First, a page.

The Third
A little closer off the tee
Approach shot territory
The green and sloping, from the left side

The Fourth is a 429 yard yard par 4. The fairway climbs from the tee, with bunkers staggered along the left side. The ridge line then drops the fairway down to the green, where the right side off green drops well below it on that side. The green itself moves from right to left. One of the really fun aspects of this course is the shots you encounter just off the green, on the tightly mown slopes, in the bunkers and occasionally in the rough. The Fourth is no exception in this circumstance.

The Fourth
Approach shot territory

The Fifth is a 586 yard par 5. I finally started to catch up to some groups as a single so as they waved me through when I stepped to the tee, I was too busy hauling through the hole to get out of their way to take photos. The fairway dog legs left on the second shot, where the turn is well guarded by bunkers on both sides and the fairway constricts. The green is slightly above the fairway, which feeds into it and is fairly deep. The narrowness of the fairway and the length of the hole make it a challenge and the number one handicap hole, but thinking about cutting the dog leg to shorten the length is a real possibility.

The Sixth is a 148 yard par 3. For those who read the 2019 preview, here is the photo I alluded to. A picturesque par 3 that’s a forced carry over water with bail out room to the right. Greenside bunkers on the left extends over the water and the green. The green is subtle in movement, but there is a hollow of sorts near the back right side.

The Sixth

The Seventh is a 373 yard par 4. The placement of the tees brings the water into play; one of the many lakes and ponds you’ll encounter throughout the round. The fairway comes around from the left to right from the tee with large bunker areas lurking on the left side. More bunkers are on the left near the green, with the right side not completely ignored with its single green side bunker. The deep green is narrow and there’s lots of movement, so really, the challenge starts at the tee and doesn’t end until the ball is in the hole.

The Seventh
Approach shot territory
The bunker expanse on the left

The Eighth is a 202 yard par 3. This longer par 3 is made a little longer on account of being a little uphill. Bunkers in front and below the green are off to both sides and the green moves from back to front. For its length, there’s not a whole lot of room to miss other than short, so play accordingly.

The Eighth

The Ninth is a 438 yard par 4. And passing another group gets me tied up with the photos. The elevated tee shot is a forced carry over water while the fairway fluctuates between wide and tight. Short of the green finally opens up for good, sloping down to the green. It’s a tough hole that I would have guessed is the number 2 handicapped hole (it’s actually 3).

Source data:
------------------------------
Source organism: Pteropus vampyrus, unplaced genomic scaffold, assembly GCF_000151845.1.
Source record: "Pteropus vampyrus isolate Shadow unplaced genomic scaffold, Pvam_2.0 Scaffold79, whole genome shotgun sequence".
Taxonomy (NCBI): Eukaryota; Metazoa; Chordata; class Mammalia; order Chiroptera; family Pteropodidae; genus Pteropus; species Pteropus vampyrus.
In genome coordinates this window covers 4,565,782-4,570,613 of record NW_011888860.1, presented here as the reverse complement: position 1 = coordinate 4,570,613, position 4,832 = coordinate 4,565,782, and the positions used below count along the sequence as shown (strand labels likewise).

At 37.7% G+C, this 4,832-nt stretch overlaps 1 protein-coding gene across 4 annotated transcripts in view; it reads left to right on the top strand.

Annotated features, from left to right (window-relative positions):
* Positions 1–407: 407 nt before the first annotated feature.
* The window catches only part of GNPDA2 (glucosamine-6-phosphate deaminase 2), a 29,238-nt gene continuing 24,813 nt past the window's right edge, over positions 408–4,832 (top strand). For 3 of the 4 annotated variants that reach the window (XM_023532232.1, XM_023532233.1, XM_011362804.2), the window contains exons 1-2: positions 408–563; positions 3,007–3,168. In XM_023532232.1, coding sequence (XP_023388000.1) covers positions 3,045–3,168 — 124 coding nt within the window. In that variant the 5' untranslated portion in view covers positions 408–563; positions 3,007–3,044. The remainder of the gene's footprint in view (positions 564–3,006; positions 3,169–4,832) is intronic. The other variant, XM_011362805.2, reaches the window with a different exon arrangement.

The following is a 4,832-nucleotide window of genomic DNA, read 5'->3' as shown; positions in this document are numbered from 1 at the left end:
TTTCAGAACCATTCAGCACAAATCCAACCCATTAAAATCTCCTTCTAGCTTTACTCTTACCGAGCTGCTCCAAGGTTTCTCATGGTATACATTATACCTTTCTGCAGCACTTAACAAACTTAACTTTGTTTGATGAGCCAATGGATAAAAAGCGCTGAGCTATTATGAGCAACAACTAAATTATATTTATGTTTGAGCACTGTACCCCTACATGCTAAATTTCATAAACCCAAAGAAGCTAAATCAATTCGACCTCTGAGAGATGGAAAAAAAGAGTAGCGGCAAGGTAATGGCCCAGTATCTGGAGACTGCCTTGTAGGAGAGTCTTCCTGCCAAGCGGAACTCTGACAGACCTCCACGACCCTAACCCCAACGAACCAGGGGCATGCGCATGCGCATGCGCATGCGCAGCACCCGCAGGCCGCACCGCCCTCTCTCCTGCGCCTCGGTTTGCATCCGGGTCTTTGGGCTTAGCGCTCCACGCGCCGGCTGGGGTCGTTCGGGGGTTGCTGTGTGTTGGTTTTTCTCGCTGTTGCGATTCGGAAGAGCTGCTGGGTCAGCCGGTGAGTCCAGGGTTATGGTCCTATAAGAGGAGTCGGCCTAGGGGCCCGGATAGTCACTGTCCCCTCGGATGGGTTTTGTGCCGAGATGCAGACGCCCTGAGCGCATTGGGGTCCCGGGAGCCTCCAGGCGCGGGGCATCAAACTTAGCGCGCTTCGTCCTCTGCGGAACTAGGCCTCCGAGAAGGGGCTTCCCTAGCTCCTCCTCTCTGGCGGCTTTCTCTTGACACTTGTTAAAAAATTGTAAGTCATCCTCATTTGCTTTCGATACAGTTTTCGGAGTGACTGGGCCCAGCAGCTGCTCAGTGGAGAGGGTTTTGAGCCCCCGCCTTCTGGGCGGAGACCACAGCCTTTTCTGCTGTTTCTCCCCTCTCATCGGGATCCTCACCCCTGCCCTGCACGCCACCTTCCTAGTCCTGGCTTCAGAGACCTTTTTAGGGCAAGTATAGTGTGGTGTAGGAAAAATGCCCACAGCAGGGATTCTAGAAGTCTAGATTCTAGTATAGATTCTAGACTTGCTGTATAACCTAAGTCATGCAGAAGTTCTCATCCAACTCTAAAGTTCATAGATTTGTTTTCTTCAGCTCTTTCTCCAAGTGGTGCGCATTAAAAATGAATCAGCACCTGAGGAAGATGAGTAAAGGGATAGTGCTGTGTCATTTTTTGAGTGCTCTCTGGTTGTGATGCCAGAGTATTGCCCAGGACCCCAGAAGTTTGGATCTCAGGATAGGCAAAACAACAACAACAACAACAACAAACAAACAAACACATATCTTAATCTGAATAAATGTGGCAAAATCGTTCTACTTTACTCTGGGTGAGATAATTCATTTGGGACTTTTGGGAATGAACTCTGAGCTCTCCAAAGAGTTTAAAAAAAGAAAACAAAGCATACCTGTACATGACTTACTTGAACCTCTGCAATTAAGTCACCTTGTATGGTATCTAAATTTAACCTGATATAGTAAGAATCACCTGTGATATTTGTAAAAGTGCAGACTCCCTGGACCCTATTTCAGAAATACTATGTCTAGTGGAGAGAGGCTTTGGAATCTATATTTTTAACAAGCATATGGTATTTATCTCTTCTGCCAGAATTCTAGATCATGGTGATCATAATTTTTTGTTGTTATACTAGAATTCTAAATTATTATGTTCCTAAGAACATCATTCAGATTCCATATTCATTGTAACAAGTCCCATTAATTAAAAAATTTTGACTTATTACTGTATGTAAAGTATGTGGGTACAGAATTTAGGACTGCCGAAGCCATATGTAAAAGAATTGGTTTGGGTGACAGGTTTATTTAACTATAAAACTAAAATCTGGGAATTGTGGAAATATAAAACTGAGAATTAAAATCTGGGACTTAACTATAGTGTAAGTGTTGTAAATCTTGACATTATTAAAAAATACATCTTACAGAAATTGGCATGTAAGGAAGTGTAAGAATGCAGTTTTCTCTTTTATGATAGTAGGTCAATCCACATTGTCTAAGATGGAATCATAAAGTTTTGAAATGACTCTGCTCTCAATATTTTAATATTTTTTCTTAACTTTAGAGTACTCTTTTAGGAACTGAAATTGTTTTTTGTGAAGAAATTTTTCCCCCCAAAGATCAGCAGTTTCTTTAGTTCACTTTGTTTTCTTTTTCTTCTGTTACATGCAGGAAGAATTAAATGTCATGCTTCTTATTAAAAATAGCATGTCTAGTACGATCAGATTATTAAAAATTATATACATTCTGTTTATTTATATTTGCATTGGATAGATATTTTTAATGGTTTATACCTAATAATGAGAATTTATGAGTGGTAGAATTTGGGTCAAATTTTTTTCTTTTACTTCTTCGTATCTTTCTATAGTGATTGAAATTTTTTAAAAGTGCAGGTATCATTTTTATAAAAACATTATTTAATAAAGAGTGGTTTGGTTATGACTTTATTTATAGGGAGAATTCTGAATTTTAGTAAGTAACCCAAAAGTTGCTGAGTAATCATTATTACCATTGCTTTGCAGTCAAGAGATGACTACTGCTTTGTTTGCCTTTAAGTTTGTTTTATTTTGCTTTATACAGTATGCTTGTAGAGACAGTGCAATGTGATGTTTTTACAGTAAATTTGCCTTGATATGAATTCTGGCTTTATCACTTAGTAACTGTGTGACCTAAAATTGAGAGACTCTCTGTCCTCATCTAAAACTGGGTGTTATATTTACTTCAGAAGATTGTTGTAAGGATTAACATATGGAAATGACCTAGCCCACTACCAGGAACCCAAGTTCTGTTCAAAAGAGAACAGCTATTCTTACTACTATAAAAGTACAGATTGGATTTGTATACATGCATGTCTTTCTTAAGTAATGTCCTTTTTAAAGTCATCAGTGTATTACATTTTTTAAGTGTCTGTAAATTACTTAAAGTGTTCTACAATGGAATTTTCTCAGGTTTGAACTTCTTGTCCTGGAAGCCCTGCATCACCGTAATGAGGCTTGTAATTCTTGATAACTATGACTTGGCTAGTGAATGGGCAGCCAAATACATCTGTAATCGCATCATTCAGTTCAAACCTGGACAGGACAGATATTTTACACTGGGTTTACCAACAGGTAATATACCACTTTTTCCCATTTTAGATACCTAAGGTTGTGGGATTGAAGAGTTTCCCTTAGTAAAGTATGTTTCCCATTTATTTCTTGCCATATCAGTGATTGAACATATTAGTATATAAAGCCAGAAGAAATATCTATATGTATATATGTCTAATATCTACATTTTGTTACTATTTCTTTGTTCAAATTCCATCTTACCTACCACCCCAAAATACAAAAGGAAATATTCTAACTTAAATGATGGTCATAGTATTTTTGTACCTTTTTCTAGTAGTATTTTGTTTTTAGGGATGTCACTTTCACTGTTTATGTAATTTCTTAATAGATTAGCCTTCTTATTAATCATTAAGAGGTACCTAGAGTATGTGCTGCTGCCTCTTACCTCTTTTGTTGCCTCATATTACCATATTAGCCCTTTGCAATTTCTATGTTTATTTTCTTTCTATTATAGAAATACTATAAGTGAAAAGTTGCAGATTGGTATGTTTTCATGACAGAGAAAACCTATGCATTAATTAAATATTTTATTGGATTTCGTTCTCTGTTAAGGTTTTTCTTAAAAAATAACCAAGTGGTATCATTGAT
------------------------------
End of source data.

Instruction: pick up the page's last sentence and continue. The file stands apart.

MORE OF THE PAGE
Moving down the fairway of the Ninth

The front nine is mainly on the west side of English Creek, which is much flatter yet does have some small hills, with water coming into play often. The greens and off green areas were a blast to play as were a few of the holes. Ranking them, I’d go 3, 4, 9, 7, 6, 2, 1, 5, 8.

The back nine starts with the 557 yard par 5 Tenth. Another straight hole, yet the ridges and bunkers ensure sufficient variety. Here, the fairway leads uphill from the tee, then down to the green. Both second and approach shots are possibly blind. The green sits on a plateau, with the far side dropping off abruptly. It’s a nice approach shot, with the trees and hillside on the right blocking the view on that side. It’s a challenge and is the number 2 handicap as a result.

The Tenth
Moving down the fairway

The Eleventh is a 399 yard par 4. The tee shot bounds down to the valley of the fairway, which then climbs to the green, perched above. Bunkers take up a lot of space, which narrows the fairway towards the mid-point. So figuring out where to place the tee shot takes thought. Longer means taking on the bunkers, but helps significantly with the longer approach, whereas a shorter tee shot is safer at the expense of a tougher approach.

The Eleventh
Approach shot territory
Front of the green
The back side

The Twelfth is a 150 yard par 3. A forced carry over some native vegetation, a shorter par 3 that calls for an accurate shot to a modest sized green. Even shots out of the native areas are possible. Alas, the easiest handicapped hole on the course.

The Twelfth
A closer look